And they cast out many demons and anointed with oil many who were sick and healed them. . . But when Herod heard of it, he said, “John, whom I beheaded, has been raised.” Mark 6:13, 16
In a way, Herod was right. His sin, lusting after his own niece, now his daughter and promising her anything, even the death of John, had caught up with him. He could no longer ignore it’s consequences in his conscience, try as he might. But, eventually the Truth would smack him in the face. Little did he know that in a few years, he’d make the most important decision of his life. He’d stand before Jesus and decide to acknowledge Him as Lord of All, or to condemn Him to death. Scared of the repercussions either way, he simply asked, “What is Truth?” and tried to wash his hands of the whole thing. But it haunted him. Deep down Herod knew that Jesus knew.
We are more like Herod than we care to admit. We think it is easier to ignore something we have done wrong, or perhaps said in the heat of a moment. We try to put it away in a box, hide it and just go on with our lives.Dealing with it is too painful or embarrassing. It will all smooth over. But it can still gnaw at our conscience. And sure enough, if we don’t confess and make amends, Jesus will bring it full circle and confront us with it. Why?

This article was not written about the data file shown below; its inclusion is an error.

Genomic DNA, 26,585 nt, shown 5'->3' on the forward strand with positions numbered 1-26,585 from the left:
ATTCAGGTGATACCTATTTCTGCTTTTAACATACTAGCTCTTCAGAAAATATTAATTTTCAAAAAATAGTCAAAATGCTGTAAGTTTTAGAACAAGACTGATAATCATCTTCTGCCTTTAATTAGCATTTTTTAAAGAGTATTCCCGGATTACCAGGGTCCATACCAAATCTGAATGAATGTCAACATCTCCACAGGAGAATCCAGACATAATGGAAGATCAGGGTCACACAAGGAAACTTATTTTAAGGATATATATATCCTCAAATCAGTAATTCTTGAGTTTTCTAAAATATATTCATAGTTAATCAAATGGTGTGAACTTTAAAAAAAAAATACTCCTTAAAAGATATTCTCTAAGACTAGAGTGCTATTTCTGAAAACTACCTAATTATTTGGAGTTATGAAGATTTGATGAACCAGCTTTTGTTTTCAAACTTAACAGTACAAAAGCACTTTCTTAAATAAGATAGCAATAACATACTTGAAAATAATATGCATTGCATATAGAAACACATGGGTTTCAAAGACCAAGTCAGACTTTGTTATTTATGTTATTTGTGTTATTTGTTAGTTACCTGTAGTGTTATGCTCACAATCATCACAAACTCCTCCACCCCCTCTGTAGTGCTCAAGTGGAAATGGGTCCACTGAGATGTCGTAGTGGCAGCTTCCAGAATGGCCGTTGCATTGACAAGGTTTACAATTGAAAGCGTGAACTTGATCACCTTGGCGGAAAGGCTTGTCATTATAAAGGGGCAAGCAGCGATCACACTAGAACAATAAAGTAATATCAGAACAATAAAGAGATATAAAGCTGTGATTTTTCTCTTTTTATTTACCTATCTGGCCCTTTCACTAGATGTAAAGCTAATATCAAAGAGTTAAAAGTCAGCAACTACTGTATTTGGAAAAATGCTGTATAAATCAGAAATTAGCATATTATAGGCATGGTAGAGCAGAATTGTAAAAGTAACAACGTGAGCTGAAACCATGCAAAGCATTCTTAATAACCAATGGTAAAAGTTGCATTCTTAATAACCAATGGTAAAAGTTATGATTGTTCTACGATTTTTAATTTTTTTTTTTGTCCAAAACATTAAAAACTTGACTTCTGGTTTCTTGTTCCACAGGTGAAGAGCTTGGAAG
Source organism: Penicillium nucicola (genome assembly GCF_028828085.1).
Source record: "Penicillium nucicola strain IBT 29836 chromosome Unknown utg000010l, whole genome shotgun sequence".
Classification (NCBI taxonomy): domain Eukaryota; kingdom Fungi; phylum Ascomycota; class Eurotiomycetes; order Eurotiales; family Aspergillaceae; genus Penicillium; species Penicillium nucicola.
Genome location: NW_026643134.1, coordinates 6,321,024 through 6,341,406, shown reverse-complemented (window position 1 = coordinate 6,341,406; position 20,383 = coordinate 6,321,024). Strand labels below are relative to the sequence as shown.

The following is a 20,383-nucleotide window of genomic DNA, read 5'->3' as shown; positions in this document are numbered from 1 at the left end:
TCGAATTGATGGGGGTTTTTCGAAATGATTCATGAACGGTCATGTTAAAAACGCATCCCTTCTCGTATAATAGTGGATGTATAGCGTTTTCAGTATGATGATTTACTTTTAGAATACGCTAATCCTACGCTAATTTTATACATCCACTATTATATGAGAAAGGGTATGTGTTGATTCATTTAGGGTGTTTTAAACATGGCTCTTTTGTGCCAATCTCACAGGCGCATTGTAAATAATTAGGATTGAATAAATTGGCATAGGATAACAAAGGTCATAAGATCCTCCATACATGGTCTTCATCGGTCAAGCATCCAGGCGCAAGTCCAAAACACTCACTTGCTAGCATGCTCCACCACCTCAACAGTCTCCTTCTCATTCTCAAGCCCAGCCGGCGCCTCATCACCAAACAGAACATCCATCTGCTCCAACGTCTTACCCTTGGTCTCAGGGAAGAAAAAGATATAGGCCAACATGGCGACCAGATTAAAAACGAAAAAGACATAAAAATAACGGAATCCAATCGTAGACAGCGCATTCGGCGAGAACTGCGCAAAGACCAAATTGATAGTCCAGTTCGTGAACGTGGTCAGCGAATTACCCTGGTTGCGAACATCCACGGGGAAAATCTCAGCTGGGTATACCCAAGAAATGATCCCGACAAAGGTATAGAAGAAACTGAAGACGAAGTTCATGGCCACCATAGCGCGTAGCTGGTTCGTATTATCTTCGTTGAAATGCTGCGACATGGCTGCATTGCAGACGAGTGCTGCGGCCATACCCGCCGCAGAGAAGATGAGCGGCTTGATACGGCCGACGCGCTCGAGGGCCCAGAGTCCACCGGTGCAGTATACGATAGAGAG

For our own good. Like a splinter in our finger, that sin can irritate us. Every time we tap our finger, it reminds us it is there. If we do not work to get it out, if we try to ignore it, it can fester. Unconfessed sin blocks us from receiving God’s blessings in our lives. He loves us enough to bring us face to face with that sin and will help us dig it out so we can heal. Sure, it may be painful, but the alternative is more so.
Let the Healer do His work in your life as we approach Easter. Then, His glorious death and resurrection will have new meaning. Unlke Herod, we will be able to embrace the Truth and be thankful.